Random Person Has A Day Out

I have been having a lot of moans from people waiting for the next series of Random Person films. I promise that they will be coming soon. The reason for the delay after finishing Boudica, was the necessity of pitching for paid work and promoting my last film Boudica A Norfolk Story.

Luckily both efforts turned out well and Boudica is just beginning her festival career. The film will be presented next month in competition at Zagreb. I am going, thanks to a travel grant from the British Council.

After three pitches the third was a success and I have just won a competition to make a new film, it is a mini bio pic doc. More news coming soon.

I was pretty close with the first pitch too and got shortlisted down to five out of one hundred and fifty people, this would have been a lovely job, I planned to make an animated film inspired by Kelmscot Mannor and William Morris. I still want to make this film so if any one knows, anyone who could fund it, please let me know.

Here is Random person trying to star in a film about Walthamstow, unfortunately this particular pitch was unsuccessful!

walthamstow market

Random Person in Walthamstow Market, buying trimmings

 

Random Person outside the Pie and Mash cafe in Walthamstow Market

Random Person outside the Pie and Mash cafe in Walthamstow Market

 

 

Remembering The Queen’s Monastery (Part 3)

Back to Part 2. S4C The Welsh Broadcaster, invited me to enter a competition for animators, to create film ideas for an animation, set to and inspired by a piece of out of copyright classical music.

First ideas for trumpeters

Early design idea for The Queen’s Monastery. First ideas for trumpeters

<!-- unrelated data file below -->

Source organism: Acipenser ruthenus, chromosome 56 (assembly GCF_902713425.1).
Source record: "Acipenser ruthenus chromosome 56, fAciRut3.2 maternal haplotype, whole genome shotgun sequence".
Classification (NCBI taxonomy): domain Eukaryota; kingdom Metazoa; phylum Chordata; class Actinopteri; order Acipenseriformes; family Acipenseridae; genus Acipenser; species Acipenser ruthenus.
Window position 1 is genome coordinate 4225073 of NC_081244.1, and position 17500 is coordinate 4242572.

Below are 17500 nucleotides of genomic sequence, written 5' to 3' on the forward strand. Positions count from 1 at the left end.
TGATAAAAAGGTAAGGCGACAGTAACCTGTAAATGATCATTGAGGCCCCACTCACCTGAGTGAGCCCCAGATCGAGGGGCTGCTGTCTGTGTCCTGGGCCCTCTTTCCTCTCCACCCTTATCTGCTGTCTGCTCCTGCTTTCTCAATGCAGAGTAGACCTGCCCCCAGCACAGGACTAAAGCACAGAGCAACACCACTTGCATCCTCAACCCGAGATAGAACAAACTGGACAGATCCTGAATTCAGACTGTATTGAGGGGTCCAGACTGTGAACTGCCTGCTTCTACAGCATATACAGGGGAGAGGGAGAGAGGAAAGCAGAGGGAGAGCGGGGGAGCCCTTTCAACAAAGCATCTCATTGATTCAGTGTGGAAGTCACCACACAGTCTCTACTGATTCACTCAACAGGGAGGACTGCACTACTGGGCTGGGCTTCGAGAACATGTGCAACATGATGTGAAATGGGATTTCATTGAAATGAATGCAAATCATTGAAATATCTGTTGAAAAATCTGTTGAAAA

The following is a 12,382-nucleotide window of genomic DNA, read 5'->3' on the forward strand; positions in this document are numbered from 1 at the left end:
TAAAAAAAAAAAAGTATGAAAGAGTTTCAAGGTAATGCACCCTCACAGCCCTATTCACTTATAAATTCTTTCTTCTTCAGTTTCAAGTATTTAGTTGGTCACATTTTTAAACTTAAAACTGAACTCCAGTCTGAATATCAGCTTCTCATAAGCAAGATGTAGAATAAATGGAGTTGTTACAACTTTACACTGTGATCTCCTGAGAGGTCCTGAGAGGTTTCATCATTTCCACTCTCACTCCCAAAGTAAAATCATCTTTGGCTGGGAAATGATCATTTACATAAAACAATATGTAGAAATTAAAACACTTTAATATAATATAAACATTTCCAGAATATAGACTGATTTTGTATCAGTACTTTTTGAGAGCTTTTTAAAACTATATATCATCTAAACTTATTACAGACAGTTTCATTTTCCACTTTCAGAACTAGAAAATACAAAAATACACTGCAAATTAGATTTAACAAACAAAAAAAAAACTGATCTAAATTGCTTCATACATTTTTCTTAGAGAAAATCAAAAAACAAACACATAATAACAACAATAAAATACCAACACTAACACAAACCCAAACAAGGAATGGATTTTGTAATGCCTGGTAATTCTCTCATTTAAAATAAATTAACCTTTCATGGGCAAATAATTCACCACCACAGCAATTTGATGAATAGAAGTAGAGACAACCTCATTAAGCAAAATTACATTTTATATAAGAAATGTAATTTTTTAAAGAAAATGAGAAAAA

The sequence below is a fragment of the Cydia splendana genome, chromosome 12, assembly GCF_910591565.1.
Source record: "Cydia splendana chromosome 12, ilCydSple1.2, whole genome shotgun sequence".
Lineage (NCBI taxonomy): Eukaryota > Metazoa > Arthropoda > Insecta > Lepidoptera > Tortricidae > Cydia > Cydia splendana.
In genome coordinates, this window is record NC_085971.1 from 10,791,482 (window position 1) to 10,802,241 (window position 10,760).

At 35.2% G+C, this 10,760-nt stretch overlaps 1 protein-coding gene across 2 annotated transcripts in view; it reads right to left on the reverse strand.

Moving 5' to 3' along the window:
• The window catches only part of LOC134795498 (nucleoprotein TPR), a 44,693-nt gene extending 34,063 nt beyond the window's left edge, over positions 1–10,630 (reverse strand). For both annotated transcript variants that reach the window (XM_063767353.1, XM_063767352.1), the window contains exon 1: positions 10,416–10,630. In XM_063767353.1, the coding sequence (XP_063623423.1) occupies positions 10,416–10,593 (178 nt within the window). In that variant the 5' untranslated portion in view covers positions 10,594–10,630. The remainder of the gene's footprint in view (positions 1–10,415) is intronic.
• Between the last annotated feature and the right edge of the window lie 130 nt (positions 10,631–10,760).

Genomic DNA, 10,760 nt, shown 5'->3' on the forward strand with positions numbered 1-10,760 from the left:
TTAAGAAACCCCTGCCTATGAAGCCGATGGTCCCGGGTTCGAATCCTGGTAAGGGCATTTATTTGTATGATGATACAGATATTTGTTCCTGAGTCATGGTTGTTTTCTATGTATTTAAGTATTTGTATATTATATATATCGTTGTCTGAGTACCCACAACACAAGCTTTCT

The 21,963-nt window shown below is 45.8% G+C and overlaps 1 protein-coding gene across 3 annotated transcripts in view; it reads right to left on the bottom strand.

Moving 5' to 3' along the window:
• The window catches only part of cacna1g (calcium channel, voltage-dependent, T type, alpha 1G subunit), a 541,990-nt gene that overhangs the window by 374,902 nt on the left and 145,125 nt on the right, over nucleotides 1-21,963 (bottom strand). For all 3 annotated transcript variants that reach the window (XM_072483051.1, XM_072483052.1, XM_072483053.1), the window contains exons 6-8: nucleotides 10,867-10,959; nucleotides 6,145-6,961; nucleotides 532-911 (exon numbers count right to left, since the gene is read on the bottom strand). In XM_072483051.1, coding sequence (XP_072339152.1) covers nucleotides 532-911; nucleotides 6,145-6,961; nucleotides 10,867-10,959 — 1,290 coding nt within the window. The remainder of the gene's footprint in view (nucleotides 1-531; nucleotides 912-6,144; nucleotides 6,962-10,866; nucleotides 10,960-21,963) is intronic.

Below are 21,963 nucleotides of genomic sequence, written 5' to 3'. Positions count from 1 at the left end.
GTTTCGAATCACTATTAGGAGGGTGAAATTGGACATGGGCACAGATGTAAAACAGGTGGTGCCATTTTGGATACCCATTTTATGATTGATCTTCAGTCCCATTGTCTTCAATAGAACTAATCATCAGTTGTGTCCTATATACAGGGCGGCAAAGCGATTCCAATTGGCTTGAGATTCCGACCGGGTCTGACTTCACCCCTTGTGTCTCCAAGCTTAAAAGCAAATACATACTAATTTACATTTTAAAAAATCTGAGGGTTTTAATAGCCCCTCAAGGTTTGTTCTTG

I had always been interested in the relationship between sound and visual ideas and all my previous work had strong original music which I had sound scripted. This was a new challenge as I was not a classical music expert and had no experience with working with a pre-composed piece of music.

I went to the library and borrowed dozens of LP’s yet, they all seemed too popular and overly romantic, I simply wasn’t inspired. Then in the pile, was a then relatively unknown Czech composer, called Leoš Janáček, the music was The Sinfonietta. I was blown away. Just like Haruki Murakami was to be later, when he used the piece as central to his plot for his 2009 trilogy 1Q84.

Immediately I listened to the music, very clear images entered my head. I started to see the relationship between the film I had already been thinking about, the style of the dribbly watercolours I had been developing and the narrative ideas within the musical composition. I knew nothing about Janáček, the story behind the music, the name of the section that I wanted to use, all my ideas were derived purely from listening to this highly emotional, patriotic and passionate score.

Fanfares of the Sinfonietta Janáček's autographed score.

Fanfares of the Sinfonietta Janáček’s autographed score. (Taken from Wikipedia)

I started to write down images that the instrumentation conjured up. Military bands, with soldiers, a town square, a woman looking out of a window with blowing curtains in a Monastery, staircases, running and more. Then piccolo sounds, like monkey noises made me think of an acrobat and there in front of me was the outline story. Which I wrote in a morning.

Emma's notes response to music

Emma’s notes response to music

Original Acrobat Pyramid Design

Original Acrobat Pyramid Design rough for The Queen’s Monastery

I borrowed or bought every recording and chose what I considered to be the best. Sir Charles Mackerras/Vienna Philharmonic: London 410138-2. Sir Charles was the worlds leading Janáček expert although I had no idea at the time.